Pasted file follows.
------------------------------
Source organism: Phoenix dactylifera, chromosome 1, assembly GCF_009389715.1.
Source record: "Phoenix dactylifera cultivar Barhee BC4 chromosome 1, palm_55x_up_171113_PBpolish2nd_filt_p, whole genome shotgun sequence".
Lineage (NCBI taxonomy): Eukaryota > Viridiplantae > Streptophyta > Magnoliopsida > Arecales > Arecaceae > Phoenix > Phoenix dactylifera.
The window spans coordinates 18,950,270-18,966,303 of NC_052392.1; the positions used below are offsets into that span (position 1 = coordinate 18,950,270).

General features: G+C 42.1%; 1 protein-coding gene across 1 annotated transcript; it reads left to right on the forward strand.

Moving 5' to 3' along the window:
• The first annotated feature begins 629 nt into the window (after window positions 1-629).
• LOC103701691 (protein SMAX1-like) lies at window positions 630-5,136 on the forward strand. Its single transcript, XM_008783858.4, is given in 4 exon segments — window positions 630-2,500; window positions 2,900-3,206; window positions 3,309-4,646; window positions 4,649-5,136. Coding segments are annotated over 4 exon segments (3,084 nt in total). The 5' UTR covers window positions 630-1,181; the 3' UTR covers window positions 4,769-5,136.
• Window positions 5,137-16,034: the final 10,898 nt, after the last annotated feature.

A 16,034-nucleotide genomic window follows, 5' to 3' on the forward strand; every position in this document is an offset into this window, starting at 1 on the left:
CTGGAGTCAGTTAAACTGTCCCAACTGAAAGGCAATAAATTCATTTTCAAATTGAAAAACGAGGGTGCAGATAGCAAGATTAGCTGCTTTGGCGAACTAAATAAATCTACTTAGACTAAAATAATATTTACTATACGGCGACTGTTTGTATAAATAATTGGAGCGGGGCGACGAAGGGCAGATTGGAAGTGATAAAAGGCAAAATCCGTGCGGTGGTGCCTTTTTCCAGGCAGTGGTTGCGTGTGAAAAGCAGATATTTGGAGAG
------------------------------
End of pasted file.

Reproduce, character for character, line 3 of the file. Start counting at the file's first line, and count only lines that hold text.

Lineage (NCBI taxonomy): Eukaryota > Viridiplantae > Streptophyta > Magnoliopsida > Arecales > Arecaceae > Phoenix > Phoenix dactylifera.